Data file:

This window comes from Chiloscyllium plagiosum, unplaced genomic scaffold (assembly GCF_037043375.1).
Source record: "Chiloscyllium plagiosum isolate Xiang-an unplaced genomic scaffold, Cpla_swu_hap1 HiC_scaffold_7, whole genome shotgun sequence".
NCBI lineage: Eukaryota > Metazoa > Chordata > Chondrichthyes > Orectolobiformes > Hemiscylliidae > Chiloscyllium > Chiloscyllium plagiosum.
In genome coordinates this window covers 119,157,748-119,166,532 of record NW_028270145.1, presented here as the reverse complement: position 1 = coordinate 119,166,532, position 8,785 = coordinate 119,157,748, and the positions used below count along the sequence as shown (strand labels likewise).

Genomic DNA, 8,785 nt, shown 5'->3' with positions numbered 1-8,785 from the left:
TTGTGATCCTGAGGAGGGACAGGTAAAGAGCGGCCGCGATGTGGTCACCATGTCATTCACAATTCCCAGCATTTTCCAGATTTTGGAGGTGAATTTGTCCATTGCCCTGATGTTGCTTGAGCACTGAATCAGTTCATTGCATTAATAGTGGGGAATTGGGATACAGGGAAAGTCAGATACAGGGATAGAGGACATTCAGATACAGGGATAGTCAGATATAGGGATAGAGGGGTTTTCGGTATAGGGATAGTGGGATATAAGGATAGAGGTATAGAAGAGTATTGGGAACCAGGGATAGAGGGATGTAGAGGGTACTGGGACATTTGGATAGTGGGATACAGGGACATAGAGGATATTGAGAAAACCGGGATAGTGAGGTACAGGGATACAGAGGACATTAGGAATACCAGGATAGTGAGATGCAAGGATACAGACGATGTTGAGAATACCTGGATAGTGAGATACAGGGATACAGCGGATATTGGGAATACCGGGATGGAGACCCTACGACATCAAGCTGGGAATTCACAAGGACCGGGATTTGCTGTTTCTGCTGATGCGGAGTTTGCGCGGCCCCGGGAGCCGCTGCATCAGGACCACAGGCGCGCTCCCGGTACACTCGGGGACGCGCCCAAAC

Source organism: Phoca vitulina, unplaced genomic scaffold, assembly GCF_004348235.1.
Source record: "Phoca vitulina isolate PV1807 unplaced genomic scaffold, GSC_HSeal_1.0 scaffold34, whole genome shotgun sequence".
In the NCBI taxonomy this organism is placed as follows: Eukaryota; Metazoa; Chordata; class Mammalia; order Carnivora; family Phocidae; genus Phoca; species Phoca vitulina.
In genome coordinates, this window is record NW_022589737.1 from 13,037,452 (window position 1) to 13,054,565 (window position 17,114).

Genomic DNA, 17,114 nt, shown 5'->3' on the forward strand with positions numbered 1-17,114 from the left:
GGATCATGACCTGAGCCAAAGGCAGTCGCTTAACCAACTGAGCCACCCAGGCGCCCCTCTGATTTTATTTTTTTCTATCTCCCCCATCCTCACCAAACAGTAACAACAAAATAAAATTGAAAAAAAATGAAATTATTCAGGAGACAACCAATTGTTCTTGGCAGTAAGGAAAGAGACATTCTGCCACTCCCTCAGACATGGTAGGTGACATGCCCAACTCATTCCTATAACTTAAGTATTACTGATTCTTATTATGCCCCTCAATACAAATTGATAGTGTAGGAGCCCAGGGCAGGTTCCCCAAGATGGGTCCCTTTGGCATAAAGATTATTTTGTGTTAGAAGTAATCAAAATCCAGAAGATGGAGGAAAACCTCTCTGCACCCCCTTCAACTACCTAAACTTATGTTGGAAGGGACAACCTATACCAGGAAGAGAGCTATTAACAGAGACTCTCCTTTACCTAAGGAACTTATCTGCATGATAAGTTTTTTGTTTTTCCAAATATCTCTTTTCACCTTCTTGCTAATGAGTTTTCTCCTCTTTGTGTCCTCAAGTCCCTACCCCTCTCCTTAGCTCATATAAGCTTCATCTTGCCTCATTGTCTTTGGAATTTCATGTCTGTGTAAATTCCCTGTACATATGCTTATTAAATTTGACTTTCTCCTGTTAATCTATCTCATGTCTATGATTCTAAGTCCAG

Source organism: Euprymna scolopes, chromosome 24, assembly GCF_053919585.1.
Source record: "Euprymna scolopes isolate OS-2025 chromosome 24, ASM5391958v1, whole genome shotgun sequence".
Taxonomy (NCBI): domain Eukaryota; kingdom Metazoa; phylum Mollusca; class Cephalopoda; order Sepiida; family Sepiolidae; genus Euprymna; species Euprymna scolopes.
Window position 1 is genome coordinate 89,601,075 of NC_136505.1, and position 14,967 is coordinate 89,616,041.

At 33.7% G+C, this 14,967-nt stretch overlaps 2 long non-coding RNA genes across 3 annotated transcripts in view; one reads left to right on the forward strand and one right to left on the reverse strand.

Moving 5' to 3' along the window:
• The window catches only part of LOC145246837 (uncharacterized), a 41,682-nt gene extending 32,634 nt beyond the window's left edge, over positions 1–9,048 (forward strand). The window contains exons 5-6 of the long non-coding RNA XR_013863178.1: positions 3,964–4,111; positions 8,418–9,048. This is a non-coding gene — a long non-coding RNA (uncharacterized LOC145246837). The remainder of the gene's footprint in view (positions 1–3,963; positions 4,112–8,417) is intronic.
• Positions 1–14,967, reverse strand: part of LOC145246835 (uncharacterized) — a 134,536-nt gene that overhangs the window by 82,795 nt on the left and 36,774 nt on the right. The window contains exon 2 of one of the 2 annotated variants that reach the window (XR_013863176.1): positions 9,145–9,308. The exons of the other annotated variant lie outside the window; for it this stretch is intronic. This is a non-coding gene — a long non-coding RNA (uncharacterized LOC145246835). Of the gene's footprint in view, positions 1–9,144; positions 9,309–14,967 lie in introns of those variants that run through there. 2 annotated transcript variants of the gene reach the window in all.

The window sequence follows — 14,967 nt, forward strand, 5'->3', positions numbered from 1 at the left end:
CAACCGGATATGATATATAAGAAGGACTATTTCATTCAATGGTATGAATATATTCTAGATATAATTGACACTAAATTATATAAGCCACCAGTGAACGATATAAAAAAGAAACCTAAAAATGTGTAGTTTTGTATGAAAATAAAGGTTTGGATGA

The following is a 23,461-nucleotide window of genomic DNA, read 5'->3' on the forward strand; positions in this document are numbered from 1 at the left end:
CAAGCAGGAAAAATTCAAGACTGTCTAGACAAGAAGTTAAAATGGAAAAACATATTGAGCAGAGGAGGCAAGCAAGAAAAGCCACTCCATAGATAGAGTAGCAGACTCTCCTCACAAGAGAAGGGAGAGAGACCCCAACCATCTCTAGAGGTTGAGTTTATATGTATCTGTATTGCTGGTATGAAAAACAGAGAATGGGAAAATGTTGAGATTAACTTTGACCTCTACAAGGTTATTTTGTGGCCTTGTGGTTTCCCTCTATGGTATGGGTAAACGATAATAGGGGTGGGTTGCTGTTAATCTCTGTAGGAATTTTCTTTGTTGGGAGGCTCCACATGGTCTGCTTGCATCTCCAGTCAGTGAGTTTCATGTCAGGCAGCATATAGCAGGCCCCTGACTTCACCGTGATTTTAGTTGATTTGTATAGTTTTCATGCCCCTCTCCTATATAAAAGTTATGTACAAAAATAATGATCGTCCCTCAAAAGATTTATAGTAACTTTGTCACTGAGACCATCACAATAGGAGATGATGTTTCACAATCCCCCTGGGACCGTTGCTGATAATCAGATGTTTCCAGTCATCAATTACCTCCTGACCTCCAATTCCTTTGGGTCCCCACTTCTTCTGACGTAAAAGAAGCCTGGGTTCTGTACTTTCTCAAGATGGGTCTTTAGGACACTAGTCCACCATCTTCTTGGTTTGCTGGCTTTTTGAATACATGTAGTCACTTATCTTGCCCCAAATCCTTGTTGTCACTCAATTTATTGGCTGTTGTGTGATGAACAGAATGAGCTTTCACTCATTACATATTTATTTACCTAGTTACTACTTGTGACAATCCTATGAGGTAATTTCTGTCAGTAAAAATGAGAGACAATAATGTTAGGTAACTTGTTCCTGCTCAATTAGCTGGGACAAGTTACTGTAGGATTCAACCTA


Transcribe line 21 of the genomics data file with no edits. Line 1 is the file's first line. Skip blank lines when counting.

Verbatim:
The window sequence follows — 14,967 nt, forward strand, 5'->3', positions numbered from 1 at the left end: